Regardless of the information you need to communicate, it’s important to look at it closely.

Transitioning to Exposition

Finally, how do you stick exposition in your narration without it feeling super awkward? This is especially tricky if you’re using the unfolding events narrative premise, because the narration – including exposition – is supposed to reflect what your viewpoint character is experiencing in the moment.

The basic tactic is the same regardless. You’ll look for something in the narration that is vaguely related to the topic of your exposition. This doesn’t require having something physically present in the scene for the viewpoint character to look at. You only need to remind your narrator about the topic.

For instance, while seeing an empty elven campsite would obviously be a good segue into exposition about elves, you don’t have to go that far. Instead, the viewpoint character might be heading into the woods. This makes them think about what scary things they could encounter there, leading them to contemplate elves. Alternately, they could imagine the future of their town, leading them to worry the elves will attack.

If you want your viewpoint character to think about a loved one who isn’t present, they might have an object nearby that was a gift from that person. Alternately, they might be engaged in an activity that person had previously done with them. Perhaps some relevant words their loved one has said come to mind when those words are needed.

If you’re using unfolding-events narration, you’ll continue carefully building that chain of associations until you get to what you need to exposit about. The exposition represents the viewpoint character’s mind wandering, so you want it to feel natural. You don’t need to exclude everything the viewpoint character already knows. We think about things we already know plenty; we just have no reason to state them out loud.

Exposition in unfolding events also makes time pass in the story. So if you have a whole paragraph of exposition, make sure your viewpoint character is in a situation where they can actually pause to think about things. In the middle of dialogue, a fight scene, or between reaching for a jug and picking up that jug is not a natural place for an expository paragraph.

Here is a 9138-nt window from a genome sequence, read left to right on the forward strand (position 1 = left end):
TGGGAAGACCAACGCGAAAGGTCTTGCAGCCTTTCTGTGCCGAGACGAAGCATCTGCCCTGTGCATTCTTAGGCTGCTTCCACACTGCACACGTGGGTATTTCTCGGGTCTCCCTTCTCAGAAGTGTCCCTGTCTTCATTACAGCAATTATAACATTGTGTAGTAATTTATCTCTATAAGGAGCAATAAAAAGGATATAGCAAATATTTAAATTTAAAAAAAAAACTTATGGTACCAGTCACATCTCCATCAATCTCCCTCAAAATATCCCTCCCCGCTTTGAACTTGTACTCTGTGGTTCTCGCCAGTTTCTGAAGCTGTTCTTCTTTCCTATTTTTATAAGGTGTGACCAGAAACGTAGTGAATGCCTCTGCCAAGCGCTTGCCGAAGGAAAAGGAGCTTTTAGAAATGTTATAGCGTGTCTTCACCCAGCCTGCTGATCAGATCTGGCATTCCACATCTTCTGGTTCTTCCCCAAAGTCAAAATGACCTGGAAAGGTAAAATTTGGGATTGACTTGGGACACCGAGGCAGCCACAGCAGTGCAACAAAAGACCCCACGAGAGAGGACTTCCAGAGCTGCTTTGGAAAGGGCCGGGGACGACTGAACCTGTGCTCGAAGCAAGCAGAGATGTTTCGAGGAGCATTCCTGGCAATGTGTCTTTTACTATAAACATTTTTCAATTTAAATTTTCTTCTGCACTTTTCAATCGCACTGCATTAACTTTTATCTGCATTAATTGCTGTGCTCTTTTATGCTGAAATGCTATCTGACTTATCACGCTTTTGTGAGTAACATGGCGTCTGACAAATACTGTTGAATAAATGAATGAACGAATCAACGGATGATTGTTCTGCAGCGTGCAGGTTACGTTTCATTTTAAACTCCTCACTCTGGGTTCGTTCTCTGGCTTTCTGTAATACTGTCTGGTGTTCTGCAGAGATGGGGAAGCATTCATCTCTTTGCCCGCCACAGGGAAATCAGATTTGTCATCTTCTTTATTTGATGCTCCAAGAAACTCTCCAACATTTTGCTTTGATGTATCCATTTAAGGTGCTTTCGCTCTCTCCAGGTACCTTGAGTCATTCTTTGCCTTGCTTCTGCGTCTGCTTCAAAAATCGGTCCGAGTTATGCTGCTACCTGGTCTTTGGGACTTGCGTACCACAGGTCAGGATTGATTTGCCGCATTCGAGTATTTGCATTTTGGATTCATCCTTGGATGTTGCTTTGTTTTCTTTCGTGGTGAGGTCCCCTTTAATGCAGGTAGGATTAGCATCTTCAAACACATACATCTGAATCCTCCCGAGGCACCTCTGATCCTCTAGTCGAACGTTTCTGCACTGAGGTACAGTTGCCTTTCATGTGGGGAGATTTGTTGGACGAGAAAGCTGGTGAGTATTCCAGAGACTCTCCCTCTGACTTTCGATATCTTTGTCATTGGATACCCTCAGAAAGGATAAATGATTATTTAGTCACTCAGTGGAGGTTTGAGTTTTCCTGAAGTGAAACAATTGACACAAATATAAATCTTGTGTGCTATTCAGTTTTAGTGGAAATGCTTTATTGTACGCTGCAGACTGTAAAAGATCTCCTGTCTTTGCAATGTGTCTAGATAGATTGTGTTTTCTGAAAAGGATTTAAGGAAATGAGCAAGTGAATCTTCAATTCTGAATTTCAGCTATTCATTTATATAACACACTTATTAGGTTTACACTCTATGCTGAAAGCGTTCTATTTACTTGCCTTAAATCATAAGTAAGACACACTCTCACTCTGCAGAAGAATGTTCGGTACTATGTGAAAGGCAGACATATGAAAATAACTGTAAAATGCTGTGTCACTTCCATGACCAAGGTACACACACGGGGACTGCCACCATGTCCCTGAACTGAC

On the other hand, if your narrator knows they have an audience, then their exposition happens outside of the story’s timeline. This means you could give a three-paragraph rant in the midst of a sword swing if you wanted to, though that wouldn’t make your fight scene very exciting. Your transition to exposition can also be more purposeful and blatant. For instance: “My pendant was a gift from Rain. Oh right, I’d better introduce Rain. They’re my step-sibling, my mother’s child, though I hadn’t seen them very much since they went to university.”

Where possible, it’s better to break exposition into teensy bits that can be inserted as a single sentence or part of a sentence. This prevents the exposition from slowing the scene down too much, so you can dribble it in during dialogue or action. However, a half sentence doesn’t allow us to paint a more complex picture. It also requires more reminders of a topic, so it won’t always be practical.

If you’ve inserted multiple paragraphs of exposition in one spot, re-examine whether you really need to give readers all of that information immediately or if you can delay some of it until later. This doesn’t mean that we’ll never want to use multiple paragraphs, but if we can cut it down, we’ll be less likely to test reader patience.

When It’s Better to Skip Information

This is your reminder that sometimes it’s better to leave details vague and unspecified. If something is too complicated to explain or stretches believability, an explanation may create more questions than answers.

Let’s say your beta readers keep asking questions about something logistical in the story, like how the tech works, how a minor character traveled from point A to point B, or why food is rationed. You keep adding more clarifications to your explanation in the story, but it doesn’t seem to help. They’re just as confused as before.

In these situations, try scaling back. Take out your explanations and gloss over the subject matter. Don’t call attention to the workings of the tech or the travel of the minor character. That way, readers are less likely to ask questions in the first place.

Remember you can’t answer the questions of every single person. Don’t insert exposition to please a single beta reader. At least two people should be asking the same question, completely unprompted, before you consider that.

Case Study: The Blade Itself

The opening of The Blade Itself by Joe Abercrombie features a lot of fighting and little information. Informative description is missing and the exposition is limited and unclear. Readers know very little about the viewpoint character, Logen, or the world Logen inhabits.